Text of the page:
Module 12: Evaluation

In this document:

Constructivist Evaluation – an exercise

Activity: Large group work
Section Time: Approximately 30 minutes
Materials: Pens and note paper for all participants

Show and talk to Slide 12.1 (Evaluation) outlining the goal of the evaluation module:


This evaluation tool that has been chosen as an alternative to more commonly used models, because it can provide more meaningful feedback and enable genuine improvements in course design and delivery.

This is an evaluation exercise to be used as the last module of the training course. It takes about 30 minutes but can be extended to allow for increased depth of processing. It can be supported by an explanting of the theoretical basis or can just run without any preliminary explanation.

The set-up

Arrange two circles of chairs, the inner one facing outwards, and the outer one facing inwards, so that each chair from the inner circle faces one chair from the outer circle. Have just the right number of chairs for participants.

The process

For the first round, participants are invited to spend 5 minutes in silence reflecting on their experience of the course, and recording on a blank piece of A4 paper two categories of assertion about the course:

Claims: something positive about the course they would wish to tell others
Concerns: something they felt had not worked for them

This is then followed by a round of discussions. First of all each pair (seated opposite one another) speak for 10 minutes. Participants are invited to annotate their own Claims and Concerns indicating areas of consensus, and documenting any Issues (where no consensus is reached).

Call time when the period is over. The outer circle people are then asked to move along 3 chairs, and then repeat their discussions with their new opposite number.

Potentially, repeat a third time.

At the end of the final round, the sheets of A4 paper are collected to be reproduced in the report.

An alternative process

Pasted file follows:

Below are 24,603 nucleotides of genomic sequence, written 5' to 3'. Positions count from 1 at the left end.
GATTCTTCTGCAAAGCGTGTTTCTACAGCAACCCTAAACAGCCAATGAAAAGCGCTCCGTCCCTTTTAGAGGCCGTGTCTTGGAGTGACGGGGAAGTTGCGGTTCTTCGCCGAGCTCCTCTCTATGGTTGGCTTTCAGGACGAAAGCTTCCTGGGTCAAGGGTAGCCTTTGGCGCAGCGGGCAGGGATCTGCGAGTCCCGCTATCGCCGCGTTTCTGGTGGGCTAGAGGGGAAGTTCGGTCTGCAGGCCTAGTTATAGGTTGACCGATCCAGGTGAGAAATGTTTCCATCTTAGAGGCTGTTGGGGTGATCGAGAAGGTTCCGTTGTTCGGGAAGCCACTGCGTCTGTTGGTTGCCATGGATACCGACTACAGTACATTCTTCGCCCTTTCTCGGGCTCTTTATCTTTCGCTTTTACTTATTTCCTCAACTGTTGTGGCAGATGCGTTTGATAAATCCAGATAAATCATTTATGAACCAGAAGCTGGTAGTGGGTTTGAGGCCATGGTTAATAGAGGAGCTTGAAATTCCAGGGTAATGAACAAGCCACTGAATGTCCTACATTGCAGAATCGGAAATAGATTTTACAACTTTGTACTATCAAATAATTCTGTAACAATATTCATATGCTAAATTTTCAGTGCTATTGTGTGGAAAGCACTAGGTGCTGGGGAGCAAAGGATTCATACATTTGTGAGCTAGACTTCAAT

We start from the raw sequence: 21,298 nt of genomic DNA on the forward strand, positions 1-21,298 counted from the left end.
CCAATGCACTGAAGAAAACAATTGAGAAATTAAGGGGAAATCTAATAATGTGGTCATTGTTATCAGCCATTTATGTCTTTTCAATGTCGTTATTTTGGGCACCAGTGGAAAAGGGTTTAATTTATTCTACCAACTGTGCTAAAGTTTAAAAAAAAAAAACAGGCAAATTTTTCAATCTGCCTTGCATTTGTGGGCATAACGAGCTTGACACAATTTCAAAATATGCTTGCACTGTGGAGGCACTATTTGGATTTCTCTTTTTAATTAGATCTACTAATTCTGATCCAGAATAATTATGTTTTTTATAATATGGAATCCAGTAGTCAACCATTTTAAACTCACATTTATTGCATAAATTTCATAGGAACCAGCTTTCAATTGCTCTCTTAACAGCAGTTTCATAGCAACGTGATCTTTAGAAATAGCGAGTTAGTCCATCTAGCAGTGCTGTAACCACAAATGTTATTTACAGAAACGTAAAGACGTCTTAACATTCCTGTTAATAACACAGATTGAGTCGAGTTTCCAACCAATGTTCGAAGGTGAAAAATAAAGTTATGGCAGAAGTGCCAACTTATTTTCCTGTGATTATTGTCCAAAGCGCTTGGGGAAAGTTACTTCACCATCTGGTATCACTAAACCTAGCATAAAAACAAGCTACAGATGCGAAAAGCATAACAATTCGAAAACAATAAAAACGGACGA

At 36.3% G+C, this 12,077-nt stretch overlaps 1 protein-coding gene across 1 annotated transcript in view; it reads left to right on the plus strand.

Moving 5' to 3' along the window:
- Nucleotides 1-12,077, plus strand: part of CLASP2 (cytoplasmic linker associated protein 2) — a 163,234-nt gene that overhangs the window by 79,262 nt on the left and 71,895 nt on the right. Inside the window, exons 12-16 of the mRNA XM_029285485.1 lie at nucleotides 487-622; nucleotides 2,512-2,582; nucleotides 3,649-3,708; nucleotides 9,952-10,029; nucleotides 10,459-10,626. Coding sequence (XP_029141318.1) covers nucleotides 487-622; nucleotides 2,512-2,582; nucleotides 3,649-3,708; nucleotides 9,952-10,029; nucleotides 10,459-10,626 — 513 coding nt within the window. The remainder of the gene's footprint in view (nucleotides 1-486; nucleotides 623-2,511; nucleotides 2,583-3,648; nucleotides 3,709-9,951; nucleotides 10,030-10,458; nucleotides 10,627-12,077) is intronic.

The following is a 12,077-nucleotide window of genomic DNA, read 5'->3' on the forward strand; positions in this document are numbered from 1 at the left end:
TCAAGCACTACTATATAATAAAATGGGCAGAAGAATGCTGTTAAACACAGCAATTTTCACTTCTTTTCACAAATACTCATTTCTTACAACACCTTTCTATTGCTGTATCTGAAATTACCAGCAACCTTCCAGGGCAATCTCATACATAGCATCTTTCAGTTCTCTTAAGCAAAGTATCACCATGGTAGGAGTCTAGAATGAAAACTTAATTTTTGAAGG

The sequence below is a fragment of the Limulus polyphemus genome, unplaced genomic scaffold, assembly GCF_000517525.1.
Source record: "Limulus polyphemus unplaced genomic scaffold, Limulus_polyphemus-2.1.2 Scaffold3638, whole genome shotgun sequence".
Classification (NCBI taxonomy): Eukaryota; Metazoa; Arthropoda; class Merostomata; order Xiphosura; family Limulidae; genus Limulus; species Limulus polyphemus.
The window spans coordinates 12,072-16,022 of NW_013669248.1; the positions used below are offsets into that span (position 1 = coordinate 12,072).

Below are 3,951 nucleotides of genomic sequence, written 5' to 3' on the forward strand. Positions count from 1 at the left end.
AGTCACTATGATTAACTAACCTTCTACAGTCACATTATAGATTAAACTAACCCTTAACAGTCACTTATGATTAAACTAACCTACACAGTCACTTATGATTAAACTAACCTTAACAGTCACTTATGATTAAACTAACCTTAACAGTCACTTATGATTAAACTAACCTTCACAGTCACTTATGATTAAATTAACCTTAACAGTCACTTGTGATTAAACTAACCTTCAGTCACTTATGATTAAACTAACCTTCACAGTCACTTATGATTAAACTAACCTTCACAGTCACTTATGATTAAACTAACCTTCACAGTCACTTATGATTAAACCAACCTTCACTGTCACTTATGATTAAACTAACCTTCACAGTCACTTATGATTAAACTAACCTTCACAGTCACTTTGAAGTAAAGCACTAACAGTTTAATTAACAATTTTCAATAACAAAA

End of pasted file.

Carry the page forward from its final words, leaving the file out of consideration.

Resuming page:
For the first round, participants are invited to spend 5 minutes in silence reflecting on their experience of the course. In this alternative process everyone would be offered the two questions to focus feedback. For example something open-ended like:

  • What has happened over the past three days that will bring about changes for you?
  • What could have happened differently to make the past three days more effective for you?
  • Are there ways that the training content could be improved to enhance people’s learning?

Then invite the pairs (occupying the facing chairs) to discuss the two questions for a time-limited period, usually 10 minutes. Call time when the period is over. The outer circle people are then asked to move along 3 chairs, and then repeat their discussions with their new opposite number.

Potentially, repeat a third time.

Then invite individuals to spend up to 10 minutes in silence writing down their answers to the questions on blank pieces of A4 that you distribute to them all.

At the end of the final round, the sheets of A4 paper are collected to be reproduced in the report.

Supporting content:

An introduction to constructivist evaluation

(adapted with permission and guidance from Dr Mark Waters, www.scalingtheheights.com)

Evaluation is purposeful, applied social research. In contrast to basic research, evaluation should be undertaken to solve practical problems and in this case support development of the training module. For any evaluation to be meaningful data needs to be collected, the results need to be collated, interpreted, reflected upon and reported back in order to improve the training learning experience and to ensure good match with expected outcomes.

Evaluation can be regarded as: